Just before Thanksgiving of 1994, my family—Paula and our young two children, Ben and Leah—took the inland ferry up from Seattle and arrived at Skagway in a blinding snowstorm. We drove up the Alaska Highway with the daytime temperature of 30 degrees below zero and about three hours of daylight. We spent our second night in the small town of Tok, population 1,200, and the proprietor of the hotel apologized that she was storing her stuffed Alaska brown bear in our room. She hoped we would not mind. At first the kids enjoyed taking many pictures with the towering bear in the corner of our room but soon became creeped out. I covered it with a blanket but we still had a somewhat sleepless night. The next morning, as I folded up the electric cords I used to warm the engine block of our truck, the insulation on the wires cracked and fell off into the snow, leaving nothing but a bare copper wire. The owner rightly called me a “cheechako,” a Chinook word for newcomer and in Alaska the equivalent to “greenhorn.” We stopped for coffee before leaving Tok, which borders the park, and I was immediately recognized as a stranger. There are not many nonlocals in Tok in the winter, so as I was getting my coffee, the waitress quizzed me about why I would be traveling this road, this time of year. When I responded that I was the new park superintendent, a hush fell over the room full of locals. Although the overt threats had subsided over the last decade, there was still an underlying distrust and dislike of the NPS in Alaska.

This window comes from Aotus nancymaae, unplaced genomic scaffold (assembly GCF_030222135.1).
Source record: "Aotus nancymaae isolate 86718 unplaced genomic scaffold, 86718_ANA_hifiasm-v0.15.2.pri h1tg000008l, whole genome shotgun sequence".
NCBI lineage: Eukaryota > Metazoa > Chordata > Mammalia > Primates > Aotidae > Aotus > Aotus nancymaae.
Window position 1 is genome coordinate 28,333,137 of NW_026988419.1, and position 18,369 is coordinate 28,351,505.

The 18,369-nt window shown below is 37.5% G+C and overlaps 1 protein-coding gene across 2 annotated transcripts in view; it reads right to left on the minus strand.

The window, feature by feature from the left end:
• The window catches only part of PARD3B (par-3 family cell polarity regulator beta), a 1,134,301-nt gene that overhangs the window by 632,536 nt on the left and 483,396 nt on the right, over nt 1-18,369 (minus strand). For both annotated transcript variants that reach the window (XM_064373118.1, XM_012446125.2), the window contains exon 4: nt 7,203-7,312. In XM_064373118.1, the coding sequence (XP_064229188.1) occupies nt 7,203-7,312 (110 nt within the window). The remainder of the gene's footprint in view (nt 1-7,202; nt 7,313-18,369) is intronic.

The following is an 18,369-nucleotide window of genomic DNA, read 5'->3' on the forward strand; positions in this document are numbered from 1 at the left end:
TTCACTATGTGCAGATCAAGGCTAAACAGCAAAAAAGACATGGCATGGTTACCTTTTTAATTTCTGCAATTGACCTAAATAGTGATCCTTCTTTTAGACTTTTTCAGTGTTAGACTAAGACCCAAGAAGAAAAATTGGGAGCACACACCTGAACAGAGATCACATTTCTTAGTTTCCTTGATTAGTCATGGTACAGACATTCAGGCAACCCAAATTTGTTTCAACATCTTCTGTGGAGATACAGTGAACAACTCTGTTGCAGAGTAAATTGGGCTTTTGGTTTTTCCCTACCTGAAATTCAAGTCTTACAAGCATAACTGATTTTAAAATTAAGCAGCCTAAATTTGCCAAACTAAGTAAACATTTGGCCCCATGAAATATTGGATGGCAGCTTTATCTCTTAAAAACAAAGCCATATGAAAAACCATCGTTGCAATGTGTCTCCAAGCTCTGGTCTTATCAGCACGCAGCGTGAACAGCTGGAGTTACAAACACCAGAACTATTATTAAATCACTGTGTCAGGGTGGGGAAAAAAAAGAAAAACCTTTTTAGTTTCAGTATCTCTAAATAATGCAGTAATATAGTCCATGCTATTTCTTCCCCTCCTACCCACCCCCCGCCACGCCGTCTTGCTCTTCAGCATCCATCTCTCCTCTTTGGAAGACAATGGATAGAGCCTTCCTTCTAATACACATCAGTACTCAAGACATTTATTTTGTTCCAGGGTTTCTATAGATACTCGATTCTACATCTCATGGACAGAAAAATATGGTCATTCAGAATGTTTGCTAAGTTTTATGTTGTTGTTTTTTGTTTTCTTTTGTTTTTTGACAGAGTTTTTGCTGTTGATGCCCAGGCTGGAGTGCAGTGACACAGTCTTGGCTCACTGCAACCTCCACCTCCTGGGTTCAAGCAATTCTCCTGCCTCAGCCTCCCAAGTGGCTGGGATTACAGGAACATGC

Wrangell-St. Elias National Park and Preserve is 13 million acres, roughly the size of West Virginia or, for an international comparison, Switzerland. When combined with the adjacent Tatshenshini-Alsek Provincial Park and Kluane National Park in Canada and Glacier Bay National Park, the total 24 million acres makes it part of the largest terrestrial World Heritage site on the planet. Among its “outstanding universal values” are the largest nonpolar icefield in the world and high biodiversity in plant and animal communities. The population scattered among small towns, Native villages, and lone cabins is around 3,000. It is composed mostly of Native Alaskans, pipeline workers, and families who just want to live a simpler lifestyle. The town of Glennallen, population around 400, has one of the two high schools in the area, one gas station, a couple of restaurants, one hotel, a grocery/general store, a lumberyard/hardware store and a few shops that sell local crafts. It is 200 miles from there to Anchorage by road. It is also considered by many as the coldest place in Alaska, often dropping to 40 to 50 degrees below zero and staying that way for a month or more. An oft-repeated line is that there is “no bad weather in Alaska, only bad equipment,” though with all the winter hats, there is a lot of bad hair.